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I was deeply touched by what I heard a young man at a meeting share about planning a party for his mother. He started to search through some old pictures in a shoebox and came up with photos of himself when he was 3 years old. Looking at them, he said to himself, “That little kid was no scoundrel.” I believe that everyone in the room could identify with him, but what happened to him between then and now?

Most of us were perfect when we were born, but something influenced us in those formative years that set the tone for the direction that our thinking would take. The childlike innocence gave way to the neediness and insecurity that Alcoholics seemed to have in common. The unworthiness tapes ran rampant in our heads telling us that we could not keep pace without cutting corners and doing things that we were ashamed of and then we were plagued by our conscience.

That little child was damaged and scarred on the inside in such a way that nothing could bring him peace, until he discovered the elixir in a bottle that gave him relief for a time. But, when that finally failed him, he showed up in the rooms of Alcoholics Anonymous trying to make sense of it all.

When I look around the room at an AA meeting, it seems like we all look about the same on the surface, with a few minor differences due to age and generational things. We’re all made up of hair, eyeballs, elbows, and feet, and things like that. Most of us follow certain dress codes and courtesy standards.

We’re not all that much different on the surface. But, real problems consume us on the inside, and we spend years trying to convince the world around us that we are as good as they are while, on the inside, loathing what we have become. It’s hard to convince a drunk that the child that he was, at 3 years old, is still inside him and can resurface if he desperately wants it.

Suppose for a moment, that we all woke up this morning with amnesia. We would all be the same. Only thing that makes us different is what is going on between our ears and we drag that around with us everywhere we go. I discovered years ago that my brain, with the aid of my ego, was lying to me, and that I wasn’t that hopeless loser that I thought I was.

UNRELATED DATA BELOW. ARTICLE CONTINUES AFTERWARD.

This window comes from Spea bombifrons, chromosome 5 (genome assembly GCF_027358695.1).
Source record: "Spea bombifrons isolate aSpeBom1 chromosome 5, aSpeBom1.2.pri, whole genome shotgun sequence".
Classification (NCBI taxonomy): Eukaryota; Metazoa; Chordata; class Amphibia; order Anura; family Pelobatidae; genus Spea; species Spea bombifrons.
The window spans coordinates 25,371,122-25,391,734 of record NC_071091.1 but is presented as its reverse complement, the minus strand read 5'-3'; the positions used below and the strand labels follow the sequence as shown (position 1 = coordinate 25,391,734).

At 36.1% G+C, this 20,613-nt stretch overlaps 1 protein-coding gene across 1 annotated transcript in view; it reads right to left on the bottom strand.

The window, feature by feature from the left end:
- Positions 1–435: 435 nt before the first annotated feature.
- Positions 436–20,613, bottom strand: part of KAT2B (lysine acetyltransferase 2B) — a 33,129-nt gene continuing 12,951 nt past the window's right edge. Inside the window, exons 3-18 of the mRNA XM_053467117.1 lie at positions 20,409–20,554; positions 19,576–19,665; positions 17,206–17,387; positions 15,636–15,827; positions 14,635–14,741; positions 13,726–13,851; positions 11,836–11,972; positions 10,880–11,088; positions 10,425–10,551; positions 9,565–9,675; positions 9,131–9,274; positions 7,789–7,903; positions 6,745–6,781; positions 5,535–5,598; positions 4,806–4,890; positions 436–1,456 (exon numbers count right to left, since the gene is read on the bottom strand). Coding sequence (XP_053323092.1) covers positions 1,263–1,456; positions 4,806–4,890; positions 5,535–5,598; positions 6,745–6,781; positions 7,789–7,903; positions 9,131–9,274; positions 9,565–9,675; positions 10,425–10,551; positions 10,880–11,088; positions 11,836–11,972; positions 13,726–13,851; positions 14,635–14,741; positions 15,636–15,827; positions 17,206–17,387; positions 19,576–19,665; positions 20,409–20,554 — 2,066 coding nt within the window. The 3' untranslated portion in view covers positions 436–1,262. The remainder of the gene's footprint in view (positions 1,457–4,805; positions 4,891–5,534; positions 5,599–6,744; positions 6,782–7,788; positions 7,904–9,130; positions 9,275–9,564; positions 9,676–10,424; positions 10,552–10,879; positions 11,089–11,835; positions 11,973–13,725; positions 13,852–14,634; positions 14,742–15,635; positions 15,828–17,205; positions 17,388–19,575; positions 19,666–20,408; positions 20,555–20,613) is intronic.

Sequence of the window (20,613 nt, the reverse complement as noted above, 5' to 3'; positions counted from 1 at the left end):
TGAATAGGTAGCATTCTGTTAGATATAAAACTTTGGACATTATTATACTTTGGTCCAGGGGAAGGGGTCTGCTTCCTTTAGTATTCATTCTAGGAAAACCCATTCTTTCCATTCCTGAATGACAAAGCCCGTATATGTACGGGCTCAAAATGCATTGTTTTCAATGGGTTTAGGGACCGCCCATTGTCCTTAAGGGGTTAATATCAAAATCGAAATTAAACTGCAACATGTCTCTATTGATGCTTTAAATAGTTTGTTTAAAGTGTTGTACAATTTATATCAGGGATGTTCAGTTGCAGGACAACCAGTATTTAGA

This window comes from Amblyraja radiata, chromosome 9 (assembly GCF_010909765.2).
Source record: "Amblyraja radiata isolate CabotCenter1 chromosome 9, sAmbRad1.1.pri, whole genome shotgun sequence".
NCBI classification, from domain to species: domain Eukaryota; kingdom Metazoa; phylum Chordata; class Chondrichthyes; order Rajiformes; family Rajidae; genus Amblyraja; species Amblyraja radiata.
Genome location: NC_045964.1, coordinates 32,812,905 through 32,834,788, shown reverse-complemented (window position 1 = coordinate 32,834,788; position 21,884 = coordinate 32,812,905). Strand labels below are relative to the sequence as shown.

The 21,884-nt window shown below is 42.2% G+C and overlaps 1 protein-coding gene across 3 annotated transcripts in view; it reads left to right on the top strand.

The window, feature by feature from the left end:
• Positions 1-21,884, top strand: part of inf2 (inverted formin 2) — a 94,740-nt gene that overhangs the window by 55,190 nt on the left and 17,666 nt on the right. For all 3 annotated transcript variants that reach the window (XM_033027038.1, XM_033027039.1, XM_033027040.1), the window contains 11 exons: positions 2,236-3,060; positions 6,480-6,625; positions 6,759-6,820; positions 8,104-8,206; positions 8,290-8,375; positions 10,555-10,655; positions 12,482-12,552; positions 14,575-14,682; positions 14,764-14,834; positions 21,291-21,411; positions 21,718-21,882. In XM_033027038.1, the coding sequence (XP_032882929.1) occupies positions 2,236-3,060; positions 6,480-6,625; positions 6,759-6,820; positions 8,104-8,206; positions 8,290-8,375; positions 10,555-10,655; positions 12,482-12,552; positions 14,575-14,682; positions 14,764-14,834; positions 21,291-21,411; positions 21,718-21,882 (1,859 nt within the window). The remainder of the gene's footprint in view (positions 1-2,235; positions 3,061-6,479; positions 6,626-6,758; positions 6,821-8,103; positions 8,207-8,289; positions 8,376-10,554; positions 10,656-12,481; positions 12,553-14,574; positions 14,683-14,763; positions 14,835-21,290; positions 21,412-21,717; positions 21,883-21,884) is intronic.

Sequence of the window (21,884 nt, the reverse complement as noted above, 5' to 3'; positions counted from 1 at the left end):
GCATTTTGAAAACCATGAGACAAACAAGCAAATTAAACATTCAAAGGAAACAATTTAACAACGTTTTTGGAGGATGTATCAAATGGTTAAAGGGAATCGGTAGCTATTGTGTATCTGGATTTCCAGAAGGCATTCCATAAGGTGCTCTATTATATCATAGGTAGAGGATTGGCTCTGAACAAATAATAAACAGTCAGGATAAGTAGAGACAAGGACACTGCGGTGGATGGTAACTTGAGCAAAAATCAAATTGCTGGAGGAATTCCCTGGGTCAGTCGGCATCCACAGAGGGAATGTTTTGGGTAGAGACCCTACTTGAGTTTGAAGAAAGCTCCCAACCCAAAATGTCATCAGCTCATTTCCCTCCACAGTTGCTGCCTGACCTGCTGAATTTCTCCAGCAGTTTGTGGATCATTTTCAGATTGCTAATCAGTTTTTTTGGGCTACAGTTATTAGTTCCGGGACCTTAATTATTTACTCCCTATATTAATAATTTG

I also discovered that all the damage could be reversed by amends and restitution and that I could, in time, develop an approach to life far superior to anything I could have ever imagined. The hardest thing that stands in the way of this was my inability to surrender, and to trust the A.A. process.

With the help of the group, slowly letting go of some of the old ideas, you can start seeing the results in a short period of time, and it will be exhilarating. However, we didn’t get this way overnight, and it will be a slow journey, but a very exciting and happy experience.

An old, departed friend of mine, used to say, “Your hair will be a different color before you know who you are.” To me it means patiently changing all those old habits that caused me grief and replacing them with unselfish deeds that start to heal the conscience. I’ve heard it said, “Try it for 90 days and if you don’t like what we have to offer we will gladly refund your misery”.

What have you got to lose? Now let’s go find that kid!

By Rick R.

Staff
Staff
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The views and opinions expressed in this article are those of the author and do not necessarily reflect the policy or position of the AA Cleveland District Office.